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Old 06-09-2010, 11:24 AM
 
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Is it better to leave some bargaining room in an offer for REO properties or give it your best shot up front?
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Old 06-09-2010, 11:28 AM
 
Location: Tempe, Arizona
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Depends on the situation. If you are likely to be in a multiple offer situation, you may want to give it your best shot up front.
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Old 06-09-2010, 11:47 AM
 
Location: Boise, ID
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In my area, REOs have been closing at an average of 99% of asking price, with multiple offers on almost all of them. If your area is similar, I would give it your best shot first. If it really is as high as you are willing to go, you can put a note in the contract that this is a "Highest and Best Offer".
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Old 06-09-2010, 11:49 AM
 
Location: NJ
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With a name like Trump I would think you should know the answer to this already.

But on a serious note, what the others have said. There is no way anyone can answer this question for you.
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Old 06-09-2010, 11:51 AM
 
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Quote:
Originally Posted by rjrcm View Post
Depends on the situation. If you are likely to be in a multiple offer situation, you may want to give it your best shot up front.
No offers yet on the property based on what I've been told by my agent. It has been listed for a little over a month.
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Old 06-09-2010, 12:14 PM
 
Location: Tempe, Arizona
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Quote:
Originally Posted by Trump View Post
No offers yet on the property based on what I've been told by my agent. It has been listed for a little over a month.
Then it may be overpriced. Likely bank will drop price soon if offers aren't coming in. Base your offer on what the comps indicate as market value.
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Old 06-09-2010, 12:15 PM
 
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Quote:
Originally Posted by Trump View Post
No offers yet on the property based on what I've been told by my agent. It has been listed for a little over a month.
No offer over a month? I wouldn't go full price no matter what the COMP says. Are people going to suddenly find it a fire sale? I doubt.
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Old 06-09-2010, 12:55 PM
 
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REOs are subject to the same laws of supply & demand as other properties (and all goods for that matter...).

If no one is willing to pay the price that is asked the price will eventually have to be reduced OR the seller will have to wait until such a time that demand increases and makes the current price attractive. In most parts of the country the former is still more likely than the latter.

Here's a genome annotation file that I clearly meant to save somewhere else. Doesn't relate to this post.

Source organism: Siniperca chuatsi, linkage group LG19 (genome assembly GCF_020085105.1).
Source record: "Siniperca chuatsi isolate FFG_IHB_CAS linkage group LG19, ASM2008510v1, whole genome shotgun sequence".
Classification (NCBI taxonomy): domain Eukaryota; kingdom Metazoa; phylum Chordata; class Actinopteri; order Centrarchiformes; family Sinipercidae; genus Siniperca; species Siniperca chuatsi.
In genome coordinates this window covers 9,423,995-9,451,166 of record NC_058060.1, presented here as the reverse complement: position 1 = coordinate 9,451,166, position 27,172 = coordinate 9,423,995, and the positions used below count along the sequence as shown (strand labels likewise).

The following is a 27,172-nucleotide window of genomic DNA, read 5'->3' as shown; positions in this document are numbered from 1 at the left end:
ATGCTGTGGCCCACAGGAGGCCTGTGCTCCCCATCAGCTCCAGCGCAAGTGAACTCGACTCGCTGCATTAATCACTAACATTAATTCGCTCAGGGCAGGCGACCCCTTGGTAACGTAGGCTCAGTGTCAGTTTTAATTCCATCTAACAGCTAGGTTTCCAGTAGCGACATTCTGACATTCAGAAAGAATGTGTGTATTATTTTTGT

OTOH even in tract developments there tends to be a range of properties that are more desirable due to features / site than others. If the property is "unique" in either a good or bad way that may very well explain the lack of offers. I have seen too many houses that are "not in keeping with the character of the area" that are either under-priced or overpriced and attract no offers. Who would really want to buy some old outdated house in an area of fancy expensive homes? Maybe a custom builder would take a risk on the site for a spec home in a healthy market, but now money for such efforts is still too tight and it easier to let the bank carry the property until such a time that demand improves. At the other end of the spectrum if the area is mostly run-of-the-mill homes and there is some "white elephant" that has marble columns and gold fixtures the lender is probably not eager to give it away. They know that eventually some one will fall in love with it and pay their price on the glitz factor...

The wild card in either case is not really knowing what the mind of the lender is -- or even if they are just so backlogged that no one really has set a real price for the property.

If you want to make any offer on any REO it is still a very mixed up barrel of fish!
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Old 06-09-2010, 01:13 PM
 
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Lots of interesting comments and plenty to think about. I think the property fits into the "unique" category as described by Chet and that may be why it was initially priced high. Comps put together by my agent suggest the same. I think another reason for the high initial asking price is the amount of money the bank has into the property. Can't blame them for trying to minimize their losses but I won't go any higher than what I think the property is worth. I've passed or been passed on a few REOs. One more won't make a difference.
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